I don’t know if they’re okay repeating initials, but I thought that since Gemma and Gabriel have different initial sounds, this might be okay. When I think of Gabriel, I think of Mary via the Annunciation, which is so Catholic of course! Gabe is its traditional nickname, but I also love the idea of Gil. The actor Gabriel Byrne is another British Isles-area example for them (he’s Irish, which I totally know is not British — you all know what I mean by “British Isles-area” right? No offense intended!).

(3) Joseph
Joseph is spot-on as a match for their other kids, and St. Joseph is just amazing. I know it’s not as exclusively Catholic as some names, but at the same time, it is, you know?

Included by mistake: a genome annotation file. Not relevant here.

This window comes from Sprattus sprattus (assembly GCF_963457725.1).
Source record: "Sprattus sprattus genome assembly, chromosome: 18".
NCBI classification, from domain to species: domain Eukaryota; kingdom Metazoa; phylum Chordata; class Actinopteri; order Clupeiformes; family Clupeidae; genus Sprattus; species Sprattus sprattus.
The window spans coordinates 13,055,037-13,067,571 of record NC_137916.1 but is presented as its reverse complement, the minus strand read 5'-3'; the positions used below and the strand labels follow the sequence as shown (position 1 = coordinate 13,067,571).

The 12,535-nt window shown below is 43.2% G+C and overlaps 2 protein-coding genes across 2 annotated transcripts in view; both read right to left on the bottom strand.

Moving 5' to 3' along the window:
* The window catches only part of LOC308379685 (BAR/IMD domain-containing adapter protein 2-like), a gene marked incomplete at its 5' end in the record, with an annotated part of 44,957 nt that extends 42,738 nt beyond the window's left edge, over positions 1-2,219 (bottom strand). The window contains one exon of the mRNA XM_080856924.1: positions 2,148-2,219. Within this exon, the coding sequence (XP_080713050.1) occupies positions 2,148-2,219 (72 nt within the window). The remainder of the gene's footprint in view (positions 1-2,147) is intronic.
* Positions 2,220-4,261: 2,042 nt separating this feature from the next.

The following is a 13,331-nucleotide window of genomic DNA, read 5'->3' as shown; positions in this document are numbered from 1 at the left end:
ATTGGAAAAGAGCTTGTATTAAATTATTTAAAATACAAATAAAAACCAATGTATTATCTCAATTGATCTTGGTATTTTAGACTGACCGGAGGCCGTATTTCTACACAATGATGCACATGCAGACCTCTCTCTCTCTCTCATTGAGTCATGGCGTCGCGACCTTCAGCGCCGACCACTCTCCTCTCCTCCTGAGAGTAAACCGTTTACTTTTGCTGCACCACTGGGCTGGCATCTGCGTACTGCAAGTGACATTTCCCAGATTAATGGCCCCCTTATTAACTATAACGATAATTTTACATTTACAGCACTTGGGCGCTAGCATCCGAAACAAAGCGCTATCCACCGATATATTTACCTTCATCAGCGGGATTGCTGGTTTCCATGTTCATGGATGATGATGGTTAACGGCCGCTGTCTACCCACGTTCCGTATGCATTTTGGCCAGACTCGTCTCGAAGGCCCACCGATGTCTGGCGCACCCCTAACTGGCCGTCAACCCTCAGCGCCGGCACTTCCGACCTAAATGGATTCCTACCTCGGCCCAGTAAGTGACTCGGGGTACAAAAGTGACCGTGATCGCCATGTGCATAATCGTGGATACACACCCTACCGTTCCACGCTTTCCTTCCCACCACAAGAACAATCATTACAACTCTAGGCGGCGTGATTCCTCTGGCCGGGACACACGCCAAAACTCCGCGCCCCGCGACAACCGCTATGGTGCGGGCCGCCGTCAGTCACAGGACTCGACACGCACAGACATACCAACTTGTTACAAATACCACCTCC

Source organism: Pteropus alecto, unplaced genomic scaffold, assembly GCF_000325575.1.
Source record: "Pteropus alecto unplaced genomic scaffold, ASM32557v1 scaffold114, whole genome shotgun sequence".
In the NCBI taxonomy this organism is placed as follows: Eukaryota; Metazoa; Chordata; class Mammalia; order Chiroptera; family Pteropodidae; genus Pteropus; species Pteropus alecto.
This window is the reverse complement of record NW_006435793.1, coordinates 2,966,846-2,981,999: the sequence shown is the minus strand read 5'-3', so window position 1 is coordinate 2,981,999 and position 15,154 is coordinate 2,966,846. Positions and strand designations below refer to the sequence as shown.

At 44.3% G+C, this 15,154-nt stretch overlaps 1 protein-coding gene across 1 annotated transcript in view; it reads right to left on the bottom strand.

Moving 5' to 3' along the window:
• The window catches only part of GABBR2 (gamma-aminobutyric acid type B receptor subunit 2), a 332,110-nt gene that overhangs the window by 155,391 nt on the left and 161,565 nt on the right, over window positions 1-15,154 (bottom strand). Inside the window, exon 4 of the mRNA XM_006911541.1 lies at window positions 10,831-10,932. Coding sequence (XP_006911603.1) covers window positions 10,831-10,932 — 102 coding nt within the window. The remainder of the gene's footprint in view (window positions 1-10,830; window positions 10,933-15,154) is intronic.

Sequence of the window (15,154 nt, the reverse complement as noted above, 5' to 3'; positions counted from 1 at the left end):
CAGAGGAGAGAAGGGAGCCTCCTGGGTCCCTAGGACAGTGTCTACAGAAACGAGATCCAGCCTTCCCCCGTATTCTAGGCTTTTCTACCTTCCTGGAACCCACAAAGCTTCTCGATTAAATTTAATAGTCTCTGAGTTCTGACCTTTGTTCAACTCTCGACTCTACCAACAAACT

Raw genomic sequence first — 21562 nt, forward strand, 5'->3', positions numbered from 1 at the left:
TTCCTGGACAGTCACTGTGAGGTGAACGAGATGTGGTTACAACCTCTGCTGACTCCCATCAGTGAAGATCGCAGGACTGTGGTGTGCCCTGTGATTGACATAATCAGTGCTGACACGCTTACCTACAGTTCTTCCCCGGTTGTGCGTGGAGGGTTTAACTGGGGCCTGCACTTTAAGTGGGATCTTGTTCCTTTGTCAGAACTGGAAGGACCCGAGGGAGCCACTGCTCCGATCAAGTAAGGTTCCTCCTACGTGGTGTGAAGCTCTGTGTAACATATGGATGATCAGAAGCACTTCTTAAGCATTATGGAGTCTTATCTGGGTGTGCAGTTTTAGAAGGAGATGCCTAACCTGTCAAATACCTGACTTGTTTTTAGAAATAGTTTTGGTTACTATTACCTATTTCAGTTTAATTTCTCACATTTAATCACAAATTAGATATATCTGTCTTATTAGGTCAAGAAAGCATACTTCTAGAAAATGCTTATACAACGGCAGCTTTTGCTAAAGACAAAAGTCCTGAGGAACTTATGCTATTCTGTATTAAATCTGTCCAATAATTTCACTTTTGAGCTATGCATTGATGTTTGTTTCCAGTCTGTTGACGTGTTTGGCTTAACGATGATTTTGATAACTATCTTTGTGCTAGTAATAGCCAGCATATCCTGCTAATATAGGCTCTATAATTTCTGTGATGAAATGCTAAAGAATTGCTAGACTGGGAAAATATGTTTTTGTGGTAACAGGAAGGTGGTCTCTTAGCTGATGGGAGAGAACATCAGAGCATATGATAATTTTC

(4) Jude
I know some people tend to think of the Beatles or Jude Law in regards to the name Jude, but St. Jude is so popular that anyone familiar with Catholicism will think of him right away when they hear his name! I know a lot of Catholic families who have chosen Jude for their sons specifically because of its obviously Catholic connection.

(5) Leo
Leo is such a sweet name that’s also sophisticated at the same time, and the fact that there’s Pope St. Leo the Great, Doctor of the Church makes it perfect for a family that wants a truly Catholic name!

(6) Luke
Like with Gabriel, when I hear the name Luke, I think of Mother Mary, since his gospel is the most Marian — it contains her Magnificat, for one thing. It’s similar to Joseph in terms of having other associations that dilute the Catholic significance, but at the same time, it’s such a Catholic name.

(7) Thomas